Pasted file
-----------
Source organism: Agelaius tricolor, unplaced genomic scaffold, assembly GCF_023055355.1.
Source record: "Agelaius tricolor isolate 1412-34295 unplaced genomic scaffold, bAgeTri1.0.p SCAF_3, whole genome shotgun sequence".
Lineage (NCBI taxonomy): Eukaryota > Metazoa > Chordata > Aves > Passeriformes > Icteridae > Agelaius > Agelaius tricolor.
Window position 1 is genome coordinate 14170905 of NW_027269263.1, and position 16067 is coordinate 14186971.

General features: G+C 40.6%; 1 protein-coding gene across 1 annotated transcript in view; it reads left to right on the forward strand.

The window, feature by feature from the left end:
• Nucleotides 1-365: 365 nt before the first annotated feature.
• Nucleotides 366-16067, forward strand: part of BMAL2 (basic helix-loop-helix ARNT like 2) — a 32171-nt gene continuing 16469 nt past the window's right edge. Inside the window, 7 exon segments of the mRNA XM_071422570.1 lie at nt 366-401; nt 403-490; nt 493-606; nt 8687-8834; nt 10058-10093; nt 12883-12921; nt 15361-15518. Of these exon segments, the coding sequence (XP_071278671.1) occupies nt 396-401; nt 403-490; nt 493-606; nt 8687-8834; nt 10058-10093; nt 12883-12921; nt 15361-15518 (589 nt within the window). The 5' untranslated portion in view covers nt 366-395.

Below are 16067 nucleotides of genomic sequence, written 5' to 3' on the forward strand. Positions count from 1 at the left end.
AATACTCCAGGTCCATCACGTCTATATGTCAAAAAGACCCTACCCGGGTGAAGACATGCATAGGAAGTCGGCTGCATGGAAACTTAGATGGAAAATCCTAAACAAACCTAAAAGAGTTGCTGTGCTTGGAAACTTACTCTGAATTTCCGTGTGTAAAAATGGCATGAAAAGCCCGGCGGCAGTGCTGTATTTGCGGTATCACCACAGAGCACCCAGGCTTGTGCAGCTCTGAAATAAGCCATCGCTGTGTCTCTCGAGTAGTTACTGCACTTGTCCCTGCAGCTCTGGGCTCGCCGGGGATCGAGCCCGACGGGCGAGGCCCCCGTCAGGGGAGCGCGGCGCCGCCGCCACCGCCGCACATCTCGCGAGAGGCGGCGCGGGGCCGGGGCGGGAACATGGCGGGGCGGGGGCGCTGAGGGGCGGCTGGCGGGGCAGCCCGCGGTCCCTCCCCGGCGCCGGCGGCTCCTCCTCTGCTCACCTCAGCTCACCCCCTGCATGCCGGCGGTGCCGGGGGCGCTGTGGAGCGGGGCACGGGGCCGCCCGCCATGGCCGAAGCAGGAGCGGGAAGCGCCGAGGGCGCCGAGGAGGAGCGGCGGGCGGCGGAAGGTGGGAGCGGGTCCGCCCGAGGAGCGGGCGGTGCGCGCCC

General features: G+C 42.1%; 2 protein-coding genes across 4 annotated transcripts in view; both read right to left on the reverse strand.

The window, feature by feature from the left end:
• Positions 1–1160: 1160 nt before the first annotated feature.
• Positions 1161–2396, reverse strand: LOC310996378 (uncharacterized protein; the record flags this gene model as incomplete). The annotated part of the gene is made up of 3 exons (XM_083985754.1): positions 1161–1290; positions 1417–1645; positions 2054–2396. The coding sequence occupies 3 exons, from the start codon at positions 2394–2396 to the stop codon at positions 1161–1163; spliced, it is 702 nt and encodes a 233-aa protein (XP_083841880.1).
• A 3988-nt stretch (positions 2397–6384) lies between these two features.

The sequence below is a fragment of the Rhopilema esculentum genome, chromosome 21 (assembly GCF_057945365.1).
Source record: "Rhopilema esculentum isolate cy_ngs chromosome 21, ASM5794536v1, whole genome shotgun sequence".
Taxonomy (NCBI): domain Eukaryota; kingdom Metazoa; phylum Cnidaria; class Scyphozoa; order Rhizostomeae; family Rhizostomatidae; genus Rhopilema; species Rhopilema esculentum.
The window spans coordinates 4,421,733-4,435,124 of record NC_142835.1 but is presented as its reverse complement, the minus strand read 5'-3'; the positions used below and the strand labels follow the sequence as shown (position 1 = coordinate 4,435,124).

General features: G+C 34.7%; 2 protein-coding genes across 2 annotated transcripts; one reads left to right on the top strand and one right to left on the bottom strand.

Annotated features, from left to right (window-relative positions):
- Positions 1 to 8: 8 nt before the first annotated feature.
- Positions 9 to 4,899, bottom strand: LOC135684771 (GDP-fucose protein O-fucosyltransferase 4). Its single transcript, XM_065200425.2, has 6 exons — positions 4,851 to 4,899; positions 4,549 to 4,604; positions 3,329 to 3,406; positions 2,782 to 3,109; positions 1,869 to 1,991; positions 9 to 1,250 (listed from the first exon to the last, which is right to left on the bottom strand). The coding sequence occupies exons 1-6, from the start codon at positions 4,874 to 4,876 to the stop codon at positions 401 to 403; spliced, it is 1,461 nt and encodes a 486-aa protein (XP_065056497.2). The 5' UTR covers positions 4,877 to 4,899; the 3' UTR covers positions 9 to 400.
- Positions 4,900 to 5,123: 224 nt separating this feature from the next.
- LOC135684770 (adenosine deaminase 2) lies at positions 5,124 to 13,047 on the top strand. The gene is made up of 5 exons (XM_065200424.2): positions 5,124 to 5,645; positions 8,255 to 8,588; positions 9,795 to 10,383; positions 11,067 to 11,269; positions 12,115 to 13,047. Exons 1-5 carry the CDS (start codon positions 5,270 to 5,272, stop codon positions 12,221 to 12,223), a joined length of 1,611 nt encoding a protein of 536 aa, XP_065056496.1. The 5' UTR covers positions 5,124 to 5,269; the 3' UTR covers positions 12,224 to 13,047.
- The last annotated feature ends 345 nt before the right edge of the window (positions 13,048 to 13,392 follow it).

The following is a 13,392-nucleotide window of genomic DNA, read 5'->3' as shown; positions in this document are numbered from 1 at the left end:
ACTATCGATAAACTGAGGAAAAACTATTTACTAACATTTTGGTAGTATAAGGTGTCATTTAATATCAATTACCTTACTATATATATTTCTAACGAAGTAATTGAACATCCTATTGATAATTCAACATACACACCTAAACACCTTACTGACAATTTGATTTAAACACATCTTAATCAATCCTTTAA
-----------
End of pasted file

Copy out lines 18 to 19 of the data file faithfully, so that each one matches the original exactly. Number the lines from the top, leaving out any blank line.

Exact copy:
Taxonomy (NCBI): domain Eukaryota; kingdom Metazoa; phylum Cnidaria; class Scyphozoa; order Rhizostomeae; family Rhizostomatidae; genus Rhopilema; species Rhopilema esculentum.
The window spans coordinates 4,421,733-4,435,124 of record NC_142835.1 but is presented as its reverse complement, the minus strand read 5'-3'; the positions used below and the strand labels follow the sequence as shown (position 1 = coordinate 4,435,124).